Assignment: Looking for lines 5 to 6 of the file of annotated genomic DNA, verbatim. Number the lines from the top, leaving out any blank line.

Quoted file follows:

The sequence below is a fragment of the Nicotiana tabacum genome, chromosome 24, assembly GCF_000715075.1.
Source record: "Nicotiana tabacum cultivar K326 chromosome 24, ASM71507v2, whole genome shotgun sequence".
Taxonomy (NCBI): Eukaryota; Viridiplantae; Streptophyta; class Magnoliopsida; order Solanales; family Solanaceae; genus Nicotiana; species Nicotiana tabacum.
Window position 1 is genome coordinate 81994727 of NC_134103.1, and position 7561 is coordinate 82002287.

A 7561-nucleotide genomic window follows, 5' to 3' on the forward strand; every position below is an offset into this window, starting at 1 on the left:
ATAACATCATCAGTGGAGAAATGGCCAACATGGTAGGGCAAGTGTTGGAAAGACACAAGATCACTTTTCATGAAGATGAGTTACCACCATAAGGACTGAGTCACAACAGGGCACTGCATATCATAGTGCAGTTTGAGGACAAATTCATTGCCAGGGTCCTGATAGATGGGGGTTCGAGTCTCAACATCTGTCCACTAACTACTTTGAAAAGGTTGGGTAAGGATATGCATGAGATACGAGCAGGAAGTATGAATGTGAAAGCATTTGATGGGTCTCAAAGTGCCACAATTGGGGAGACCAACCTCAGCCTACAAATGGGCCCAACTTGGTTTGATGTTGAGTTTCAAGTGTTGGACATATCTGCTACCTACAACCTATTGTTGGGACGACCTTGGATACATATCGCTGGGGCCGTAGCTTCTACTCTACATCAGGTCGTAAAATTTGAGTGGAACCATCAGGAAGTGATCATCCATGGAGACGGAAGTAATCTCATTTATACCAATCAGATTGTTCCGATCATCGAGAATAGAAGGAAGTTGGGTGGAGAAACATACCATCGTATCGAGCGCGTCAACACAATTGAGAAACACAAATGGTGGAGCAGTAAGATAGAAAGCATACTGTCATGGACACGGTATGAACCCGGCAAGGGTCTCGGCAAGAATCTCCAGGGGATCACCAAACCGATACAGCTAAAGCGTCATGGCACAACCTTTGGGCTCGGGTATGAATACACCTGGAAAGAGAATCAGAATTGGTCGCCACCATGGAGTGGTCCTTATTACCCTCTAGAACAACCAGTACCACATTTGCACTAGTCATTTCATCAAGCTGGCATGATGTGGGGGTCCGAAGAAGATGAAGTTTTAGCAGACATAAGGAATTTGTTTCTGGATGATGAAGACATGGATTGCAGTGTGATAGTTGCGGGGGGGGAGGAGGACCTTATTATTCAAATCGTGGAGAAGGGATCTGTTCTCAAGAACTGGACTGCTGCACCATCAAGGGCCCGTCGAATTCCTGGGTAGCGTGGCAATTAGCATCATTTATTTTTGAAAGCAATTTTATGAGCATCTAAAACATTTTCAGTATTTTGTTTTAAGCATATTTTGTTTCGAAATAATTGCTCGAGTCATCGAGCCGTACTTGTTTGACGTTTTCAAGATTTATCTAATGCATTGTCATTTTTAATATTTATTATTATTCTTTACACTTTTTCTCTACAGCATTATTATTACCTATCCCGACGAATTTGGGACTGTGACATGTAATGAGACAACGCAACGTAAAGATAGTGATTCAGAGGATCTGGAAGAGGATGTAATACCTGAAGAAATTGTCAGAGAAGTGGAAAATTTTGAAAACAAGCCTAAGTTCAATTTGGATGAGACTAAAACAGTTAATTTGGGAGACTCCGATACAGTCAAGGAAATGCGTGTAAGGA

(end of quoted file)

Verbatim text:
A 7561-nucleotide genomic window follows, 5' to 3' on the forward strand; every position below is an offset into this window, starting at 1 on the left:
ATAACATCATCAGTGGAGAAATGGCCAACATGGTAGGGCAAGTGTTGGAAAGACACAAGATCACTTTTCATGAAGATGAGTTACCACCATAAGGACTGAGTCACAACAGGGCACTGCATATCATAGTGCAGTTTGAGGACAAATTCATTGCCAGGGTCCTGATAGATGGGGGTTCGAGTCTCAACATCTGTCCACTAACTACTTTGAAAAGGTTGGGTAAGGATATGCATGAGATACGAGCAGGAAGTATGAATGTGAAAGCATTTGATGGGTCTCAAAGTGCCACAATTGGGGAGACCAACCTCAGCCTACAAATGGGCCCAACTTGGTTTGATGTTGAGTTTCAAGTGTTGGACATATCTGCTACCTACAACCTATTGTTGGGACGACCTTGGATACATATCGCTGGGGCCGTAGCTTCTACTCTACATCAGGTCGTAAAATTTGAGTGGAACCATCAGGAAGTGATCATCCATGGAGACGGAAGTAATCTCATTTATACCAATCAGATTGTTCCGATCATCGAGAATAGAAGGAAGTTGGGTGGAGAAACATACCATCGTATCGAGCGCGTCAACACAATTGAGAAACACAAATGGTGGAGCAGTAAGATAGAAAGCATACTGTCATGGACACGGTATGAACCCGGCAAGGGTCTCGGCAAGAATCTCCAGGGGATCACCAAACCGATACAGCTAAAGCGTCATGGCACAACCTTTGGGCTCGGGTATGAATACACCTGGAAAGAGAATCAGAATTGGTCGCCACCATGGAGTGGTCCTTATTACCCTCTAGAACAACCAGTACCACATTTGCACTAGTCATTTCATCAAGCTGGCATGATGTGGGGGTCCGAAGAAGATGAAGTTTTAGCAGACATAAGGAATTTGTTTCTGGATGATGAAGACATGGATTGCAGTGTGATAGTTGCGGGGGGGGAGGAGGACCTTATTATTCAAATCGTGGAGAAGGGATCTGTTCTCAAGAACTGGACTGCTGCACCATCAAGGGCCCGTCGAATTCCTGGGTAGCGTGGCAATTAGCATCATTTATTTTTGAAAGCAATTTTATGAGCATCTAAAACATTTTCAGTATTTTGTTTTAAGCATATTTTGTTTCGAAATAATTGCTCGAGTCATCGAGCCGTACTTGTTTGACGTTTTCAAGATTTATCTAATGCATTGTCATTTTTAATATTTATTATTATTCTTTACACTTTTTCTCTACAGCATTATTATTACCTATCCCGACGAATTTGGGACTGTGACATGTAATGAGACAACGCAACGTAAAGATAGTGATTCAGAGGATCTGGAAGAGGATGTAATACCTGAAGAAATTGTCAGAGAAGTGGAAAATTTTGAAAACAAGCCTAAGTTCAATTTGGATGAGACTAAAACAGTTAATTTGGGAGACTCCGATACAGTCAAGGAAATGCGTGTAAGGA